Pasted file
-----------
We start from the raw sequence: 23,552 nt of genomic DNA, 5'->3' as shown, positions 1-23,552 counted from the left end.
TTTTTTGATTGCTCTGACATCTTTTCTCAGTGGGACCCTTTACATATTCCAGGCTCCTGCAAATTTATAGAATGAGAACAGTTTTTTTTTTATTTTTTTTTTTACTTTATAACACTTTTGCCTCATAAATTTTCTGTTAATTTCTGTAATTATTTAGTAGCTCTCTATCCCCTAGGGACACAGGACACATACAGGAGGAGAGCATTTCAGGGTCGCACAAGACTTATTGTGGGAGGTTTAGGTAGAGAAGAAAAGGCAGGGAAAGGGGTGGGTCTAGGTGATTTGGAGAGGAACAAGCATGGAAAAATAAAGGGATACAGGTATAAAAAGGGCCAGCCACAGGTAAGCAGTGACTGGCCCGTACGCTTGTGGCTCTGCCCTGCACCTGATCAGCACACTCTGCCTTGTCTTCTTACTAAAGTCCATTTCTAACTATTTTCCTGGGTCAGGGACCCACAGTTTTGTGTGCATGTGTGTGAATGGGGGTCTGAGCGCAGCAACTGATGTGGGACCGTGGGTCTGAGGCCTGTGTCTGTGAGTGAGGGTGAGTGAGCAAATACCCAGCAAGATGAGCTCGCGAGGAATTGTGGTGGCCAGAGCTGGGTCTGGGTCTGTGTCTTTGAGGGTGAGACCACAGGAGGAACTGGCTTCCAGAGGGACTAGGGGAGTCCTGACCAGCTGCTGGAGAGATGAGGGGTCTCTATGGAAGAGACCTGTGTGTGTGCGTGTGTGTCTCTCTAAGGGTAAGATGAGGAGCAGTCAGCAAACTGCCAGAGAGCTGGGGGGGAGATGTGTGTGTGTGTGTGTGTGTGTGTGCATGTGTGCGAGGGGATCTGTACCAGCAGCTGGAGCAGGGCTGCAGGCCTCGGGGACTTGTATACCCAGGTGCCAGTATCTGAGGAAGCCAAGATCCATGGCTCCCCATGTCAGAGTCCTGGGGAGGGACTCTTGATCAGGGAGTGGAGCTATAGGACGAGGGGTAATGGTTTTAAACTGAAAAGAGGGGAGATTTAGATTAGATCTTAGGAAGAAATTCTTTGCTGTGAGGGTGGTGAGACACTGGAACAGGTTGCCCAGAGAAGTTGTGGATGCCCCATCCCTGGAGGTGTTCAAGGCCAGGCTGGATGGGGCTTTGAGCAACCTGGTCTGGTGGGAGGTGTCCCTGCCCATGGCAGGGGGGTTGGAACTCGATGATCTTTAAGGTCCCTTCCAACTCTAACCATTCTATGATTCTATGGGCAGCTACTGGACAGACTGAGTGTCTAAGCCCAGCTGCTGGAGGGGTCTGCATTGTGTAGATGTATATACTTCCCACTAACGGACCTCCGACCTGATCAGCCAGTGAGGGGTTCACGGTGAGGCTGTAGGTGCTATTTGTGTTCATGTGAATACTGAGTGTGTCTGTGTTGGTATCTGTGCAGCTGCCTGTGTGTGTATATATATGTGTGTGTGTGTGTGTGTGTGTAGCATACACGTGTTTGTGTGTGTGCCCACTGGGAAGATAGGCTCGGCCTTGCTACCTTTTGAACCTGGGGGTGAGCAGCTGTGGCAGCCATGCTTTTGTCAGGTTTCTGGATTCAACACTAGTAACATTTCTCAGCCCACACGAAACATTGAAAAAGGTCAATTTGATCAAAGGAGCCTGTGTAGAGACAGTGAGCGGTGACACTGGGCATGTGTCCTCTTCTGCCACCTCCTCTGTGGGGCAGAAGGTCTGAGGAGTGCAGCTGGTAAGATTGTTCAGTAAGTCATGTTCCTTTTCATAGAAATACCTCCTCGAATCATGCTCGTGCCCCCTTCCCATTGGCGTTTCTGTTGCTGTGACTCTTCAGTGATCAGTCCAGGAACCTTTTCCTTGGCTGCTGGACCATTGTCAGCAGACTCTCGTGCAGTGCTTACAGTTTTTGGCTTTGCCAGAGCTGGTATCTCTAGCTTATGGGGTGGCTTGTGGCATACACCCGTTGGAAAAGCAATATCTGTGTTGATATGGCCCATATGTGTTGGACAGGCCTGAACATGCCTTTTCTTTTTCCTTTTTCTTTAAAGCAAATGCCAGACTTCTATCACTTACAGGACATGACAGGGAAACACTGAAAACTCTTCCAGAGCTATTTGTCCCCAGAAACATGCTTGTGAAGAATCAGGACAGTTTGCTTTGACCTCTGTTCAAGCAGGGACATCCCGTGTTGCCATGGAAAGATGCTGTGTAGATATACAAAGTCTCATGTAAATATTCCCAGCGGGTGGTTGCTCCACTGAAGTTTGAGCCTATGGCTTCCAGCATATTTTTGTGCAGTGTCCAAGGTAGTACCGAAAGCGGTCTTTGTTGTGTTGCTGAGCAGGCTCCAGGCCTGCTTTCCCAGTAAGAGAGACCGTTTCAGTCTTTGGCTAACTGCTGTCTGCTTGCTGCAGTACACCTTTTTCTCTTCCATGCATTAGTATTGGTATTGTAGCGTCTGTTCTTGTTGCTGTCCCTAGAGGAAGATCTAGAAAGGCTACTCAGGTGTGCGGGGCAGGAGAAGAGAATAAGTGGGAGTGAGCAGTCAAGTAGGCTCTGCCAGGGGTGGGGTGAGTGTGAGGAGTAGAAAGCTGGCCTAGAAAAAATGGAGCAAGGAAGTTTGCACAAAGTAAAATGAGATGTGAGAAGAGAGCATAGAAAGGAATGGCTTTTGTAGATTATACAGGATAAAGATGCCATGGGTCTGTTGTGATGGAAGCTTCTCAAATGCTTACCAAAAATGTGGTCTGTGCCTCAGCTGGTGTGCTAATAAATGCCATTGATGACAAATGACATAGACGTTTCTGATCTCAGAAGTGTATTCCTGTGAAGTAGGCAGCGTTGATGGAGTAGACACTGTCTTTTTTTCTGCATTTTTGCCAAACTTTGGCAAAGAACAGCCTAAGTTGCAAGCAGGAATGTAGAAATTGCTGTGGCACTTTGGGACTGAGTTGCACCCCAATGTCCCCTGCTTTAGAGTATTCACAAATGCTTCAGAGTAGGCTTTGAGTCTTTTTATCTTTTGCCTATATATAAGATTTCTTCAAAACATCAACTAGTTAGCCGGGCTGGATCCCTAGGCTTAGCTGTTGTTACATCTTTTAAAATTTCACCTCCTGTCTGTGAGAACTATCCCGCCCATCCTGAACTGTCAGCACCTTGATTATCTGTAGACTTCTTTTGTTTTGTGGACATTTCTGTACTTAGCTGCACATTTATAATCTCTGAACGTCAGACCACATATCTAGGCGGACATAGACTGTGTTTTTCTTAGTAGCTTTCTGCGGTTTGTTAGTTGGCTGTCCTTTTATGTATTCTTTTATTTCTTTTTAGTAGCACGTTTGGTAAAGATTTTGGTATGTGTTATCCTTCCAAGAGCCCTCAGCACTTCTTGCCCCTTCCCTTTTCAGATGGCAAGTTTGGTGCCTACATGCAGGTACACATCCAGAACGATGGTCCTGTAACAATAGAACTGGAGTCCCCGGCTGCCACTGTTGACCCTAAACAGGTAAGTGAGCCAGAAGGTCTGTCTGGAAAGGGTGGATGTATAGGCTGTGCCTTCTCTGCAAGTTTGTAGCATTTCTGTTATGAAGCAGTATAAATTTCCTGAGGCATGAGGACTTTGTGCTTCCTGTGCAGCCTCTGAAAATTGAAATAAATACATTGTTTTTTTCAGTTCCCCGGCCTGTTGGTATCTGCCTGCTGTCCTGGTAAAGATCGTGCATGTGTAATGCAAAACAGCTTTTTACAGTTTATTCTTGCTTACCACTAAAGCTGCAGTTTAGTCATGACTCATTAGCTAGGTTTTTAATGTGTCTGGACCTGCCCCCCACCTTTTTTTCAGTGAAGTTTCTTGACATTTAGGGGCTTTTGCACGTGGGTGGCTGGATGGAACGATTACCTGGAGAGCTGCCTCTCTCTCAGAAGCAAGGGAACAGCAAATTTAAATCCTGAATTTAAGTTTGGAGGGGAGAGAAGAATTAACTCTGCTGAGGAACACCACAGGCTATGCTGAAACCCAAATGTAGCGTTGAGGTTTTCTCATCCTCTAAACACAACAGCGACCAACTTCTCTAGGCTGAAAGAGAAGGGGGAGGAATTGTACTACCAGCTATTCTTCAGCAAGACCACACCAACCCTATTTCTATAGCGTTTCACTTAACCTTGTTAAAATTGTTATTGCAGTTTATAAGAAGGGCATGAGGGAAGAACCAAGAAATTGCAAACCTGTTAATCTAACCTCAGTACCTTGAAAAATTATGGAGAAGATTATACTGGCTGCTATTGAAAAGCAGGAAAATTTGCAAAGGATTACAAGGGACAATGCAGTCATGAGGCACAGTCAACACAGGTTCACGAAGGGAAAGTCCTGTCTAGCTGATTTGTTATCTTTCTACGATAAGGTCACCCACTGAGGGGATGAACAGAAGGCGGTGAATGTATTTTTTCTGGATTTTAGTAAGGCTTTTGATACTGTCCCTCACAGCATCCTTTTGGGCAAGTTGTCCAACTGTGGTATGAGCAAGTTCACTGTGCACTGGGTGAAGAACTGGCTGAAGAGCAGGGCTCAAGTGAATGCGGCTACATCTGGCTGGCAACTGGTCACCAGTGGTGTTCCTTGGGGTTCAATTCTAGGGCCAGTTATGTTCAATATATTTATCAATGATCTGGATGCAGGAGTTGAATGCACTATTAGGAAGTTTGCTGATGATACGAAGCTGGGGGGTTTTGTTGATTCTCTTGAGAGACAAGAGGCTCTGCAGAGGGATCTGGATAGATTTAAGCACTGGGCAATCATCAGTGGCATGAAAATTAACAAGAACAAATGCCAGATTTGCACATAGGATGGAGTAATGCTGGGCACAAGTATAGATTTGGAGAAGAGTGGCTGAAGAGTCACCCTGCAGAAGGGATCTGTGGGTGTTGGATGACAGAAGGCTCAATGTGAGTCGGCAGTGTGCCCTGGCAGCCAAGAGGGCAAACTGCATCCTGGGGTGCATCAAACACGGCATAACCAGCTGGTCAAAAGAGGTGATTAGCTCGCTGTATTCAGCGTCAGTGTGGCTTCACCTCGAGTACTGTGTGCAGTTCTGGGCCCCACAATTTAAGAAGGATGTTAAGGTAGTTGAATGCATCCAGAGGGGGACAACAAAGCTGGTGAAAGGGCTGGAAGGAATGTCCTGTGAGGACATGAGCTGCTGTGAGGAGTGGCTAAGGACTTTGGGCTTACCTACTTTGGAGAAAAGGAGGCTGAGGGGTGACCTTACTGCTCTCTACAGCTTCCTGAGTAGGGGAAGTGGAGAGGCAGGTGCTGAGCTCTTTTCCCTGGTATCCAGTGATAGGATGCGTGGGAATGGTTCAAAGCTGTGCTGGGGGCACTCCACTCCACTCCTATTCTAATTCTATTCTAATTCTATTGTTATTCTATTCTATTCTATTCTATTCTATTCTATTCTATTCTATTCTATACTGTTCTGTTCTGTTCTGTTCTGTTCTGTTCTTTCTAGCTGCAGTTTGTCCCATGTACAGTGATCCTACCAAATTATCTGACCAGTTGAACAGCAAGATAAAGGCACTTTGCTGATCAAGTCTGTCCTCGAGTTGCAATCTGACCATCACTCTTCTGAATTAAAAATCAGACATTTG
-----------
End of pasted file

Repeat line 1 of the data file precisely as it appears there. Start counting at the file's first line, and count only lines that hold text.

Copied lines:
We start from the raw sequence: 23,552 nt of genomic DNA, 5'->3' as shown, positions 1-23,552 counted from the left end.